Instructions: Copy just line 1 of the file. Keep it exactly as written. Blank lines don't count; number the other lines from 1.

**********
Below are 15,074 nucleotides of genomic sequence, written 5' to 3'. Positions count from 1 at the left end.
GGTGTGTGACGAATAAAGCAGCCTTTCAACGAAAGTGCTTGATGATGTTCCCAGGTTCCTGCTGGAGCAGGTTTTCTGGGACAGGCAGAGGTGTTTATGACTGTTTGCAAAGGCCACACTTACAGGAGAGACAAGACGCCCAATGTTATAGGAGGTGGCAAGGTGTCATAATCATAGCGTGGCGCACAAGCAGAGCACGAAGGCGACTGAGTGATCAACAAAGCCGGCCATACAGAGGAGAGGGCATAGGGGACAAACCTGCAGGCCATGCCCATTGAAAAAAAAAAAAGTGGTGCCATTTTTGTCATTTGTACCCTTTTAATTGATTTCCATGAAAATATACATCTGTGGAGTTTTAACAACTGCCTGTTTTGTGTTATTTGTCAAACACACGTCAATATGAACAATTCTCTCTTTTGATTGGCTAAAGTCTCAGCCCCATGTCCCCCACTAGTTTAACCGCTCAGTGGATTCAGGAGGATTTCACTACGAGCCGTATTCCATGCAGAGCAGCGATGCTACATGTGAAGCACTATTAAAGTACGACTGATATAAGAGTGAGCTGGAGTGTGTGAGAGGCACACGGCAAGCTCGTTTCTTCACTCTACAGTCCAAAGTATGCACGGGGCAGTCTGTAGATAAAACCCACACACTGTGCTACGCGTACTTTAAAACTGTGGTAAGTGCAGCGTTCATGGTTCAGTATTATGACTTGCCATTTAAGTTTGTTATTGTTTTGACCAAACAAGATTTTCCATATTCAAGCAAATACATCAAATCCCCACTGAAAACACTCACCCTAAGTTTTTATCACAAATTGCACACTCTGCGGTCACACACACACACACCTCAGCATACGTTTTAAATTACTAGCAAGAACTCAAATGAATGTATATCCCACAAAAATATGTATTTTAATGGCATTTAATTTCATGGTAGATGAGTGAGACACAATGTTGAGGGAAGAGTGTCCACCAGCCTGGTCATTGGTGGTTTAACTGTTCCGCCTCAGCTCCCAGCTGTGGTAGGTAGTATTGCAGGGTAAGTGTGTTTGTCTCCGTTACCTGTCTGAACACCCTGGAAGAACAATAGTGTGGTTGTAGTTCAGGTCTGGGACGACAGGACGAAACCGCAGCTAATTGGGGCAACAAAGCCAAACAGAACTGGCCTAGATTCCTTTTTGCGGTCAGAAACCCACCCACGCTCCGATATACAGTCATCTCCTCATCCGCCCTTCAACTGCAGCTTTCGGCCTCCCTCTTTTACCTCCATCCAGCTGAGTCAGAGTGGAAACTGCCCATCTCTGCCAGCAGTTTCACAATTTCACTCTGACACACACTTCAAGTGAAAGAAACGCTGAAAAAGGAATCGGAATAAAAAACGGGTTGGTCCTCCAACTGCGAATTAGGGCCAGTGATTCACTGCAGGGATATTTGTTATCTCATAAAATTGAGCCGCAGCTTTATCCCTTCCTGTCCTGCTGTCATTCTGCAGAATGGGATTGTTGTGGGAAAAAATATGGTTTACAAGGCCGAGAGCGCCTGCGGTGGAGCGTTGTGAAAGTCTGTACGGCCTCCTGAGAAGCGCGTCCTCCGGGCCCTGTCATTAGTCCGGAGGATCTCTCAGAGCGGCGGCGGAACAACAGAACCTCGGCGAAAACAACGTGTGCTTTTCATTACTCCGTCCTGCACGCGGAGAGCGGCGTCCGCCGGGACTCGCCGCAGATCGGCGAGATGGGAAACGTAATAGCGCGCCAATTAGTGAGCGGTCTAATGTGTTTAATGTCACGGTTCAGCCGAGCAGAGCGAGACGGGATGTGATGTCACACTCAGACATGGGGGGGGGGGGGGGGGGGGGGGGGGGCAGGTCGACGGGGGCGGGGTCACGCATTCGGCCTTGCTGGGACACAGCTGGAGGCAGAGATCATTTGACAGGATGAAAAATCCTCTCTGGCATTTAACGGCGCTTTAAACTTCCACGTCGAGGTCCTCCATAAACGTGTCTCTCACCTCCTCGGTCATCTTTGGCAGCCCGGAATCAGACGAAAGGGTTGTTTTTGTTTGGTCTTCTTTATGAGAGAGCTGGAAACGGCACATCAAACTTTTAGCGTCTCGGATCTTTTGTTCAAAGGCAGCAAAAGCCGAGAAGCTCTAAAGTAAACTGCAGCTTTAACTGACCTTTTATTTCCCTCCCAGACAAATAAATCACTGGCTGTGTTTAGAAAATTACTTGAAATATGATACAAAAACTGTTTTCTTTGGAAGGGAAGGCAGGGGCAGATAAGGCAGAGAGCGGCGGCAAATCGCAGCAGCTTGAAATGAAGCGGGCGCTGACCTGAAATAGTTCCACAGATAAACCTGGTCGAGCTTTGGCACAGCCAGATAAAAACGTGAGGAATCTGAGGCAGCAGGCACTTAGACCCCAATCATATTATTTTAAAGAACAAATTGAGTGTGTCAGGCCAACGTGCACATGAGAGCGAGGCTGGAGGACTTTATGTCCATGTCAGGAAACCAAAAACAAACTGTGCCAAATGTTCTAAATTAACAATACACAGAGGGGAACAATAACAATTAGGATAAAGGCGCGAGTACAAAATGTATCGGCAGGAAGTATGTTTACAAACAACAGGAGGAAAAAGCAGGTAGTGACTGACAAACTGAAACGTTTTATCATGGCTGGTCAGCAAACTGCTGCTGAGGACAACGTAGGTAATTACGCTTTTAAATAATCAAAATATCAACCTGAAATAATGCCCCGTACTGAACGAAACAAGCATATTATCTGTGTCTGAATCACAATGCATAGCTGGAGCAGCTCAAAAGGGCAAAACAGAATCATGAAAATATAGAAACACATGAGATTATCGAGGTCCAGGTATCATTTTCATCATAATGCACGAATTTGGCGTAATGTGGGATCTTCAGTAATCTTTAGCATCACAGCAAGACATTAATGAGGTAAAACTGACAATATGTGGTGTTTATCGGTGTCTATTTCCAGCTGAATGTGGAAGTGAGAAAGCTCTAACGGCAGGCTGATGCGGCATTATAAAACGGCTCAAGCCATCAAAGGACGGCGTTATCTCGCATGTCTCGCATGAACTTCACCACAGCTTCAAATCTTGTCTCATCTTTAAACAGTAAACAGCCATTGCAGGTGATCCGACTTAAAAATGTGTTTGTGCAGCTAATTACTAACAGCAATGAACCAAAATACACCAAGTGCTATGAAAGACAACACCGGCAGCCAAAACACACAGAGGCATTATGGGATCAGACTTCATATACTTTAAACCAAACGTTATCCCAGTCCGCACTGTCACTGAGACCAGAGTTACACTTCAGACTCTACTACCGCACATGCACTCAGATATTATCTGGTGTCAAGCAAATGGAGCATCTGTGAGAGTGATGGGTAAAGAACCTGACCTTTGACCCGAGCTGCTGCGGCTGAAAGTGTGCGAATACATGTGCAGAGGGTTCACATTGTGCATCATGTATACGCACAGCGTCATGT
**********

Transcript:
Below are 15,074 nucleotides of genomic sequence, written 5' to 3'. Positions count from 1 at the left end.